And while spending at gas stations hasn’t bounced back completely, it was just -13% YOY in May, in line with increases in spending in other industries as COVID-19 restrictions have relaxed.
One line of reasoning would suggest that if people are spending less on their cars, perhaps they’re using other forms of transportation. So, for the final part of this analysis, we took a look at rideshare spending.
While personal transportation-related costs may have been ticking up in a meaningful way over the last couple of months, the outlook spending on rideshare services is looking less great. Spending on both Uber and Lyft started the year up at 9.1% and 37% YOY in January.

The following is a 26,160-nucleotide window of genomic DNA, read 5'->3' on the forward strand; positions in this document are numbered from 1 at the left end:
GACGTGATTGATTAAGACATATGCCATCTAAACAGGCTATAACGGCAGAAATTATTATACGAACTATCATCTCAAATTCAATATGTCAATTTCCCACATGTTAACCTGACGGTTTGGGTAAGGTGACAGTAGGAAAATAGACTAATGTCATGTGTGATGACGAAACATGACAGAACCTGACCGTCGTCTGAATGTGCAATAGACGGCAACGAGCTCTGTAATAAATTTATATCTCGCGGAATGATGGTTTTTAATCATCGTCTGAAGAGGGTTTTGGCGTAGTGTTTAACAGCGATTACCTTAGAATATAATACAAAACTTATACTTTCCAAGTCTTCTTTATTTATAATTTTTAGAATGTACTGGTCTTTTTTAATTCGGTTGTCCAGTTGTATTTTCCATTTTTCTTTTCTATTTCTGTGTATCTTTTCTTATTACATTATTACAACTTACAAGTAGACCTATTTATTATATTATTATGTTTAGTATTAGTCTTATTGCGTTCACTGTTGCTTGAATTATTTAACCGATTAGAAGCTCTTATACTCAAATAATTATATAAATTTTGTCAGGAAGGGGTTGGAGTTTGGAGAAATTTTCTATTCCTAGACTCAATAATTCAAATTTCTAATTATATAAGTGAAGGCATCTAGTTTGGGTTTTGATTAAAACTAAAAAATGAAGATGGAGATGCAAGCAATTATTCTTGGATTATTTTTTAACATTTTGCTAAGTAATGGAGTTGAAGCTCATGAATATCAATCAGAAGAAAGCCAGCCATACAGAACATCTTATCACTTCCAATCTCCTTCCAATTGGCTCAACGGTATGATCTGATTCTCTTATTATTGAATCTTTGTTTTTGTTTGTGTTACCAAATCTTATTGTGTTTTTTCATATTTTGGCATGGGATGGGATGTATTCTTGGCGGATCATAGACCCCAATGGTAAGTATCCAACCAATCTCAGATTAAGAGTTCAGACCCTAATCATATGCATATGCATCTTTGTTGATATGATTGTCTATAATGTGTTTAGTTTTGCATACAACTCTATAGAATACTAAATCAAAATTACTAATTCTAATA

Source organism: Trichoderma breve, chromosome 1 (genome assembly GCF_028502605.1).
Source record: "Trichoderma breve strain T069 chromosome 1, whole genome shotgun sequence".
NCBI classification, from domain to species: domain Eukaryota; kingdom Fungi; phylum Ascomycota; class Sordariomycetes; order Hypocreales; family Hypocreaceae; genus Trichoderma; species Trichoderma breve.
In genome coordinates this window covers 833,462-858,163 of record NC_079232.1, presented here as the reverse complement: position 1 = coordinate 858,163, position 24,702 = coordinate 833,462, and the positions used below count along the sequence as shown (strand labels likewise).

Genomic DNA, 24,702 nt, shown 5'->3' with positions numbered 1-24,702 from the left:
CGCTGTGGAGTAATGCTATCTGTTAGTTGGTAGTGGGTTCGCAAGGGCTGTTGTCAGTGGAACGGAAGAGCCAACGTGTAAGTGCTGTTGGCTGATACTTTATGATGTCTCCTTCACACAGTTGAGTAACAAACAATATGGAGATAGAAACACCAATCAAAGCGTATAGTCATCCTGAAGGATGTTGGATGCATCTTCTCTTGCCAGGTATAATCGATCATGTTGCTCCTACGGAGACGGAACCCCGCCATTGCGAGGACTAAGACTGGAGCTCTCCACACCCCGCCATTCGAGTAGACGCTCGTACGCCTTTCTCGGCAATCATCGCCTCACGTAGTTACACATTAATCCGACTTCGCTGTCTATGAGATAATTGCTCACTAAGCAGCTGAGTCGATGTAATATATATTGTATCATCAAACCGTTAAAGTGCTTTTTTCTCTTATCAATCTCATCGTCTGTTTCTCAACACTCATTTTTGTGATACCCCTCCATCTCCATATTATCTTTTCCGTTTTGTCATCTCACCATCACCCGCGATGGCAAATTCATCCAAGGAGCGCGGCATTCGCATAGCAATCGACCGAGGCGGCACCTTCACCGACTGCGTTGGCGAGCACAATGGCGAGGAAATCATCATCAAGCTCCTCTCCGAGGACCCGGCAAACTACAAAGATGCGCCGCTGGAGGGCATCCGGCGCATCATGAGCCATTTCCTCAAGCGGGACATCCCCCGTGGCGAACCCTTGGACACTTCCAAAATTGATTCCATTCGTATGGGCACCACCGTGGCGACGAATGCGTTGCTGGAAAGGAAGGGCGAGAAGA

But again, YOY declines set in quickly as COVID-19 concerns and measures grew. In February, Lyft dropped to -5.8% YOY and then to -20% in March. Uber faired a bit better during these months and stayed up YOY with 33.6% in February and 6.7% in March.
Then in April, both companies dropped quickly and significantly. Lyft dropped to nearly -80% YOY while Uber hit -44.4%.
Lyft has been recovering since March, reaching -70.4% in May and -45% in June. Uber, on the other hand, remains significantly down, having declined between -55% and -45% YOY.
It’s worth noting that Lyft and Uber serve somewhat different consumer bases. Lyft services more suburban areas and is mostly based in the U.S. Uber, however, is more of a global company and has a strong presence in most major cities. This could, at least in part, explain why spending on each company has dropped and recovered at different rates.
The last angle we looked for transportation-related spending was public transit, which like the other categories, suffered because of COVID-19 — but in a more significant way.